The Women of G-20

by Translation Guy on June 25, 2012
0 comments

No Playboy-style spread here, just the best and worst places for women in the world’s twenty largest economies, providing proof that when it comes to women’s rights, culture counts big time.

Trustlaw, a foundation for women’s rights, asked 370 gender experts from five continents a series of questions to rank the quality of life for women internationally. According to the report, “The experts surveyed included aid professionals, academics, health workers, policymakers, journalists and development specialists. All were chosen for their expertise in gender issues.”

Respondents were asked to rank the three best and three worst countries for women in seven different categories: workplace opportunities, access to education and legal rights, political participation, health, freedom from violence, freedom from slavery, and all of the above (?).

Canada takes first. Big surprise there, eh? They always finish first on anything enlightened and progressive, so they can sew those little maple leafs on their backpacks. It’s so damned irritating.

Germany, UK, France, Australia and the US follow in that order. Opinion on the United States was sharply divided, since some respondents viewed the US as a place “where many of the gains of the last 100 years are under attack and the most overt and vicious attack is on reproductive rights.”

Japan was ranked seventh, which surprised me, since women really do seem to get the short end of the chopsticks in that culture. I guess it’s because I know a lot of Japanese women expats, and have been listening to their cultural prison break stories for years.

But there are plenty of worse places for women. Sometimes the problems are driven by poverty, but culture and political repression often come into play.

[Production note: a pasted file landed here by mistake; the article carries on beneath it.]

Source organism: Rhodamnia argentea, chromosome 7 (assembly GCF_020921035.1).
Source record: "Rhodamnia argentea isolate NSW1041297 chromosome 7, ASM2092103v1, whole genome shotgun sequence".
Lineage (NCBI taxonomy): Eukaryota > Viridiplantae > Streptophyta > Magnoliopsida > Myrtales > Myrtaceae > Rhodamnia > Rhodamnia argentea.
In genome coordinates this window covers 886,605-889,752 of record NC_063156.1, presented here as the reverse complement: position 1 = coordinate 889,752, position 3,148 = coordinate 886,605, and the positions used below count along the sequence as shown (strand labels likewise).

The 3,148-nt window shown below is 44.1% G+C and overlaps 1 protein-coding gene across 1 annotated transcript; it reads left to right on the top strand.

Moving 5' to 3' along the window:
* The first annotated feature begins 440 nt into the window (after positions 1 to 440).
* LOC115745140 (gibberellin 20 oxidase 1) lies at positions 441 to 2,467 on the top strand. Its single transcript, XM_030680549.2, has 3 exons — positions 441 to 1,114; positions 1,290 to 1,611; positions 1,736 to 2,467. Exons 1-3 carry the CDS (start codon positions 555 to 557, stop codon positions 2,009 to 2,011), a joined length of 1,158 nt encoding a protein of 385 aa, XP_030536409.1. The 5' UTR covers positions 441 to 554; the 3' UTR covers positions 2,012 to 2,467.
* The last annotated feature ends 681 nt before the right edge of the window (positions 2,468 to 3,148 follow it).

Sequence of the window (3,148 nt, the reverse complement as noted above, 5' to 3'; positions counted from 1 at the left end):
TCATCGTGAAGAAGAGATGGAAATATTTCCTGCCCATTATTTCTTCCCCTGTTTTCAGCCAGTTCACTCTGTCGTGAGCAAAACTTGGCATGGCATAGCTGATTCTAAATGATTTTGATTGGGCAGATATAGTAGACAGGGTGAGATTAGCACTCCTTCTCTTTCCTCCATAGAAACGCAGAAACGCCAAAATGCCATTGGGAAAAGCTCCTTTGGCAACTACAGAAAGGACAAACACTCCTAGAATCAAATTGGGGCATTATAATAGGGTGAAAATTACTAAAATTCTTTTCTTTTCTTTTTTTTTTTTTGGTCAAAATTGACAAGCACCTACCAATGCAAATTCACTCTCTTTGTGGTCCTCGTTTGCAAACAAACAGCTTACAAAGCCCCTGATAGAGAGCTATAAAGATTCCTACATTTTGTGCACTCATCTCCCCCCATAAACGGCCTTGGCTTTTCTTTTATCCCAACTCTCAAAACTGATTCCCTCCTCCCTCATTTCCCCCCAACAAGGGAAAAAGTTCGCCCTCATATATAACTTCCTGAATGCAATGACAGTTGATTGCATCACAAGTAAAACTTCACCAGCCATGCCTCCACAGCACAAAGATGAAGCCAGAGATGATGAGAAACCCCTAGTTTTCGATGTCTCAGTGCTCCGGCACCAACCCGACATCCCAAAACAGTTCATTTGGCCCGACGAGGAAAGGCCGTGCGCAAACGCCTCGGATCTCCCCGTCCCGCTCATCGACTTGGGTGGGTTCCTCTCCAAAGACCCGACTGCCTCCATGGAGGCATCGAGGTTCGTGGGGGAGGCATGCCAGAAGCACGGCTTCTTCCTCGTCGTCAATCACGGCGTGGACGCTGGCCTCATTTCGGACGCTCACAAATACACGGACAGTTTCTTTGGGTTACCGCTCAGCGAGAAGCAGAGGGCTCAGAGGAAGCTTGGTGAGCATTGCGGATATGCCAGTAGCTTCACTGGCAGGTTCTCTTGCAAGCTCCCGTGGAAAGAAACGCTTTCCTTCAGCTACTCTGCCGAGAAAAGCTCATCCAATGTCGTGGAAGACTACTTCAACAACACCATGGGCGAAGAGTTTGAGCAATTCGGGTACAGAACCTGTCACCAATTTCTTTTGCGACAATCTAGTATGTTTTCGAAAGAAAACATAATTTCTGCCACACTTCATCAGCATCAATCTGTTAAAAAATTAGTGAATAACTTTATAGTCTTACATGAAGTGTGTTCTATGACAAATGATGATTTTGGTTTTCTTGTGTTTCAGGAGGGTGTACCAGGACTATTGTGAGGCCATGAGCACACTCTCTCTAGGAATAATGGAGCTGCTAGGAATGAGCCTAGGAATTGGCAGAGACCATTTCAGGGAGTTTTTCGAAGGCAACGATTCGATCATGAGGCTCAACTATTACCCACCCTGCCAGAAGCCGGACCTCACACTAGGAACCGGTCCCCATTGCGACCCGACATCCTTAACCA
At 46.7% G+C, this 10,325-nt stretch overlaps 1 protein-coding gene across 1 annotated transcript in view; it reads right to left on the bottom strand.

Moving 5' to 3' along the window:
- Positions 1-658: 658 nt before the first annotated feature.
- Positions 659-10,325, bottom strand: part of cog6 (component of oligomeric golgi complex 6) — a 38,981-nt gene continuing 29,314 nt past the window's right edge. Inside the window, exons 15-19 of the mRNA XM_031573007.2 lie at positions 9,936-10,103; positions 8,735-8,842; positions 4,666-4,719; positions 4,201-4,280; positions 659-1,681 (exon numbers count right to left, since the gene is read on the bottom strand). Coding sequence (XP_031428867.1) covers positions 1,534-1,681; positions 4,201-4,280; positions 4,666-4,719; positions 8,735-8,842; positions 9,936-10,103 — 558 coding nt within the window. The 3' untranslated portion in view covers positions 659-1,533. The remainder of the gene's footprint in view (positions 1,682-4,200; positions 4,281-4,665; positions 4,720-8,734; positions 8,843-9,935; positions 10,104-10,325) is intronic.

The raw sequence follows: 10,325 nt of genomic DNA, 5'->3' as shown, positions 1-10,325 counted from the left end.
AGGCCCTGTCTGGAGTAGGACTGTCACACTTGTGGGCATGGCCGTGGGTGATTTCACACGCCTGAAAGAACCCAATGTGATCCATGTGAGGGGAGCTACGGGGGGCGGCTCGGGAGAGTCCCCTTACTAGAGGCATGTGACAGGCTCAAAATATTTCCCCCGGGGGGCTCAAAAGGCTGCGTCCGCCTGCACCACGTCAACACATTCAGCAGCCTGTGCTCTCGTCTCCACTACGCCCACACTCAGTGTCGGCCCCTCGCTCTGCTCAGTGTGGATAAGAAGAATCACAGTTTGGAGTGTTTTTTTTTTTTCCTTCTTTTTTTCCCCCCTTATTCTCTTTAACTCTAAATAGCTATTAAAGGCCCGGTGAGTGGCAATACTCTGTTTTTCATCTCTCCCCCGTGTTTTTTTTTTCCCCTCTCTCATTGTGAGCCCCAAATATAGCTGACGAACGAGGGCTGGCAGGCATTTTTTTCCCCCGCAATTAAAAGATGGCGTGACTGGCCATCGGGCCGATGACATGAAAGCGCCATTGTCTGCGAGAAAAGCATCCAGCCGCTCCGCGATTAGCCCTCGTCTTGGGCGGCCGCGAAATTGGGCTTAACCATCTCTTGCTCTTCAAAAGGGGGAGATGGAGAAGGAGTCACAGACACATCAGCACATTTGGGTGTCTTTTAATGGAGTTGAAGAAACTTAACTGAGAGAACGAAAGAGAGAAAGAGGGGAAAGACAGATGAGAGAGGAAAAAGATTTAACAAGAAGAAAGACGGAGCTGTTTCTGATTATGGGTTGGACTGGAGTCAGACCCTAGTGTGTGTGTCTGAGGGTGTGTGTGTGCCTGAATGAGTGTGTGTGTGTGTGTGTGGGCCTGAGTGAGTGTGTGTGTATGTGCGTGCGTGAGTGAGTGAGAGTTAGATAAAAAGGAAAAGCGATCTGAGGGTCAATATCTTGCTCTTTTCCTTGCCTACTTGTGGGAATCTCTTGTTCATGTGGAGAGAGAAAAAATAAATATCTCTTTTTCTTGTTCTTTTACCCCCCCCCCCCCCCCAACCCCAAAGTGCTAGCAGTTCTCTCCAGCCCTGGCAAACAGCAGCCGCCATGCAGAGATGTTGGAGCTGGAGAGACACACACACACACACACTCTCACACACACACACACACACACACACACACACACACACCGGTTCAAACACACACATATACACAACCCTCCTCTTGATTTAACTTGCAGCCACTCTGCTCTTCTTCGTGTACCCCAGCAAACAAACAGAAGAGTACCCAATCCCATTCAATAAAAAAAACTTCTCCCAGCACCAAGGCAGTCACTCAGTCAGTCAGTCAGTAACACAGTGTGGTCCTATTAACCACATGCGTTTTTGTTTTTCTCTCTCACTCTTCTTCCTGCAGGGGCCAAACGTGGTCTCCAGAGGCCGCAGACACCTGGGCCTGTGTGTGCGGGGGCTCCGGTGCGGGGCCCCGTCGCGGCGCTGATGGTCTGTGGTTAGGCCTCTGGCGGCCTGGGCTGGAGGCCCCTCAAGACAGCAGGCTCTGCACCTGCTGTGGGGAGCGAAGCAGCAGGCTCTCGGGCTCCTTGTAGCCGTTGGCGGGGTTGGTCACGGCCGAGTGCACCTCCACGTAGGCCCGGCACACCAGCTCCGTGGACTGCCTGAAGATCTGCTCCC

Turkey, at number 12, ranks poorly as violence, child marriage and domestic slavery endure and political conservatism curtails women’s freedom.

In China, ranked fourteenth, abortion and infanticide make China particularly dangerous for women, proved by their demographic absence. China has one of the highest mail-to-female sex rations in the world.

Runner up for last place is Saudi Arabia, where women aren’t even allowed to drive, although since last year they now can vote.

Last place is India, where “women and girls continue to be sold as chattles, married off as young as 10, burned alive as a result of dowry-related disputes and young girls first exploited and abused as domestic slave labour.”

The horror is great, and deeply depressing. So instead, a small victory. Here’s a clip of a Saudi woman standing up to a mutaween, (المطوعين) a clerical cop who tried (and failed) to eject her from a Riyadh mall because he didn’t like the color of her nail polish.

See the report for the grim reality faced by many women in many countries.

0 Comments

  1. I can certainly understand the divided position on the US, it seems lately that issues that should have been laid to rest (ie reproductive rights, etc.) become dredged up every election cycle.

  2. Not shocked at all by the last two, shameful situations in both countries.

  3. Great article, good to know this blog cares about women.

  4. That youtube clip actually got mentioned in a piece by the Economist, it racked up a couple million views (mostly from inside the Middle East) in a few days after the woman in question posted it.

  5. Ivan Rados says:

    I’m suprised China is 14 and not lower, who is 15-18?

  6. Carolyn says:

    Pretty sure Italy only ranks so high becuse Berlusconi used to appoint his mistresses to cabinet positions, especially considering his position on how women should get ahead in life, “marry rich”

  7. I imagine Saudi will move up the list shortly after the death of King Abdullah, given the death of two fo his sucessors and the pressure to liberalize and the threat of revolution, Saudi is ripe from change.

    • Ken says:

      Maybe so.But will that make things better or worse? Are things getting better for women in Egypt?

  8. Randy Cooney says:

    Checked the link, good stuff, but one point I found contensious was the fact of Mexico. The infographic highlights 300 women killed in juarez with total impunity, well I think if you looked at the statistics that in that region controlled by drug cartels that an equal number of men or close to it were killed, people are killed quite a lot down there without any effective government deterrent.

  9. Dave says:

    Canada #1, like that as a Canadian but I have to admit that if you included countries outside the G20, they would drop quite a few stops.

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